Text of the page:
The due diligence dilemma for law firms
Good business practice dictates that solicitors referring a client to a third party to provide financial services must act in their clients’ best interests and ensure that ‘clients are in a position to make informed decisions about how to pursue their matter’.
The SRA Code of Conduct 2011 sets out, for example, that ‘any referral to a third party that can only offer products from one source is made only after the client has been informed of this limitation’.
In the spring 2018 edition of The Law (issue 20), I asked ‘Are you prepared for the new SRA rules for IFA referrals?’. In this article, I outlined the proposed changes to the SRA Code of Conduct, which included:
- All agreements relating to referrals must be in writing
- Agreements between the firm and the third party adviser should set out the terms of the agreement which governs the flow of referrals
- Your client must be informed of any financial interest
- Referring law firms must have a better understanding of the organisation to which it refers, eg is the firm FCA-regulated (it certainly should be) and what activities is it authorised to perform?
- Referrals must be based on a measured approach which aims to benefit the client
- The client needs to consent to being referred
- Referrals must be in the best interests of the client – this is a key requirement in principle 7 of the new SRA Principles
- Research and reasoning of the advisory firm must be laid out in the written agreement
- Code of Conduct 5.1 applies.
Many solicitors who contacted me to discuss this were keen to establish how they could achieve this, whilst simultaneously embracing the wider scope of the proposals, namely, to ensure that clients’ best interests could be met and how they could demonstrate they had ensured this.
Recent amendments to the SRA Code of Conduct (which will come into force on 25 November 2019 as part of the new SRA Standards and Regulations) confirm that written agreements are required where there is a fee-sharing arrangement in place.
In addition, solicitors and law firms will need their clients’ informed consent if referring to a separate business. In practice, though, all referrals will need to be based on the informed consent of the individual client to make sure that client confidentiality is protected. The new Code of Conduct is principles-based and firms must decide for themselves how best to achieve positive outcomes and protect clients’ best interests.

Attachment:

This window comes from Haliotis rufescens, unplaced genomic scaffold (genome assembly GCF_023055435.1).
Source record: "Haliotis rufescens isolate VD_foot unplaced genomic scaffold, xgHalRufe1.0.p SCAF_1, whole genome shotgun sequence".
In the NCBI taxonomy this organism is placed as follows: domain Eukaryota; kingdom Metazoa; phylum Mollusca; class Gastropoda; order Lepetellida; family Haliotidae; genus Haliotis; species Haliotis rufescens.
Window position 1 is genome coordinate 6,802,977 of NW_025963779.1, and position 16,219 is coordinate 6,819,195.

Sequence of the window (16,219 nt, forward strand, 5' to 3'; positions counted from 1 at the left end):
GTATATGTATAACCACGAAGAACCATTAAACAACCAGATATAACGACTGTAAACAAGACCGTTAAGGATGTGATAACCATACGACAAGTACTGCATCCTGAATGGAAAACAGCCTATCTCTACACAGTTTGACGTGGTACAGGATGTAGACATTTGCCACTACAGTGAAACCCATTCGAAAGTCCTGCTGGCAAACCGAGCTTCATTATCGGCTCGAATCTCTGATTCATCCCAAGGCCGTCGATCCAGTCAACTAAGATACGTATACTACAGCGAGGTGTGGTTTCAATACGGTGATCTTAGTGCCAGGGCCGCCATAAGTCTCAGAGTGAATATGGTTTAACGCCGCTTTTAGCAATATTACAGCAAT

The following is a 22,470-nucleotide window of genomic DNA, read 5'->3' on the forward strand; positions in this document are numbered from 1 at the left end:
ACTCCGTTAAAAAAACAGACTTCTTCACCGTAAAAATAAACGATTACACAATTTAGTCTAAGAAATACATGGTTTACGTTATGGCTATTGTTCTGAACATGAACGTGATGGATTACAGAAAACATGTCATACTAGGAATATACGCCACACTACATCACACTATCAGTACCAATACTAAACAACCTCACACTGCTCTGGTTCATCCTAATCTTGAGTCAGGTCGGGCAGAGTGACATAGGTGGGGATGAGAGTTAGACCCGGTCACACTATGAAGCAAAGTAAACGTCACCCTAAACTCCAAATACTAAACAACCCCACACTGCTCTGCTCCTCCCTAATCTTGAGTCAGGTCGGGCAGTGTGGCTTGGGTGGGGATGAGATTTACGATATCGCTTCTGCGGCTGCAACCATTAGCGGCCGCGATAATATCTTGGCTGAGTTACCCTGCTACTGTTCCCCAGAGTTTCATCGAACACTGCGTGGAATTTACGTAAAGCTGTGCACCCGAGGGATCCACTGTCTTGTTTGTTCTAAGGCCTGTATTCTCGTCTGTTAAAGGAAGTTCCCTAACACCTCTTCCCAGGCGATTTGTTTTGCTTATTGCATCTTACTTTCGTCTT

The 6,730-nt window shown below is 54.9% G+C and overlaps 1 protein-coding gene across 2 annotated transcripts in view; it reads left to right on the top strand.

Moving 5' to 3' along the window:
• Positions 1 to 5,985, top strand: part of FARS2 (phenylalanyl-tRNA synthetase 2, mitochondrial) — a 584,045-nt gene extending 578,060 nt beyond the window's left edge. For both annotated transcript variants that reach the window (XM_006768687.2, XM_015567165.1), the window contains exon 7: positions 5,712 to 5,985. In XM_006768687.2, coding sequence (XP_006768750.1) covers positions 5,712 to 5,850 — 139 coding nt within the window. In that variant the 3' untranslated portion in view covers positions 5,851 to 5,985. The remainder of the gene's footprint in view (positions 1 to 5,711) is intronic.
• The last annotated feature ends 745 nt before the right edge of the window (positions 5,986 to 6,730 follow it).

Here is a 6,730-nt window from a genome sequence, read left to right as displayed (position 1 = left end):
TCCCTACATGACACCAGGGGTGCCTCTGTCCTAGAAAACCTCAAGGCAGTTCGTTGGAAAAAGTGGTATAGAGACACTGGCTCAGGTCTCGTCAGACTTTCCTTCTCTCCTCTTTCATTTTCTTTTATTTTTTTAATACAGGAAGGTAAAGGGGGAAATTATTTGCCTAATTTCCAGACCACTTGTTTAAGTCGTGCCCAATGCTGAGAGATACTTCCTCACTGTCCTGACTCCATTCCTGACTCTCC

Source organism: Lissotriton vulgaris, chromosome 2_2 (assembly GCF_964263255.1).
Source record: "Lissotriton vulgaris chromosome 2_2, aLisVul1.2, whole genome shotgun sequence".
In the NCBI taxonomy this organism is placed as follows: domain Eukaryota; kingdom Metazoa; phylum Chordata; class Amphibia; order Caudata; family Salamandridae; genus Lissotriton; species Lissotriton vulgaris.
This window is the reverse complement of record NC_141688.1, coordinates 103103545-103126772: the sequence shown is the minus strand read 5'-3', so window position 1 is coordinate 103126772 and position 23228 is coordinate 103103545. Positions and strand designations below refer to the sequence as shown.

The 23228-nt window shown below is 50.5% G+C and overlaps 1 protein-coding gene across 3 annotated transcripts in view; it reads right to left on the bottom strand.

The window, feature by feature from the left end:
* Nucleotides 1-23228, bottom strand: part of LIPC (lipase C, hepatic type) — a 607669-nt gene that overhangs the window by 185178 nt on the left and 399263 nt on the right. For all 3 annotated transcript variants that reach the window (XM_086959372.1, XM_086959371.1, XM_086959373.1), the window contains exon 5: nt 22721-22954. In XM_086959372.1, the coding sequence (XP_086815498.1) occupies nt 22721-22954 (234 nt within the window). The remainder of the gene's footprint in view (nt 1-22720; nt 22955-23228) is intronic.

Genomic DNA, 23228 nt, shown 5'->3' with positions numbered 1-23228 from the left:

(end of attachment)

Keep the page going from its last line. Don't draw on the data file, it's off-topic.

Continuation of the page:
How you make sure the referral is in the client’s best interests will depend on the due diligence you conduct before suggesting that a referral is made. The law firm should be able to demonstrate why one referee is regarded as superior to another and that the client’s interests are better served by using that provider.
The new Code of Conduct removes the obligation to have a written referral agreement, but has it changed the principle of the original draft principles? Many would argue no, but whilst the written obligation has been removed, the moral obligation has been heightened. Whenever a referral is being considered, the assessment has to be on a case-by-case basis.
As with many regulated professions, the SRA is placing the obligation on the firm and the individual, the implication being that doing the correct thing is the bare minimum expected of a professional upholding the principles of their profession.
In my experience, the law firms and solicitors I interact with already adhere to these principles as a matter of course and would almost certainly consider any other behaviour as beyond the values of their firm. Nonetheless, it is considerably easier to say you’ve demonstrated how you have achieved positive outcomes and protected your clients’ best interests than to physically prove it.
With this in mind, it is my view that the financial services industry perhaps needs to meet legal connections halfway, to ensure clients’ best interests are always put first and foremost.
This should include an understanding of the culture and values of the financial services firm, the areas of the firm’s authorisation, its fees and costs, the level of training and support afforded to staff and a clear understanding of the firm’s advice process.
To help achieve this, financial services firms could provide law firms with a written due diligence document to demonstrate their suitability, culture and expertise to the potential referrer. This will help the case-by-case assessment of whether a referral should be made and who to. This is something Armstrong Watson Financial Planning has decided to do, and we will be pleased to provide all law firms with which we engage a copy of our own document. It may be wise to contact the third-party businesses you deal with to ask for theirs.
We should not be afraid to set the bar high and agreeing in writing standards between legal and financial services firms would be an excellent way of demonstrating this.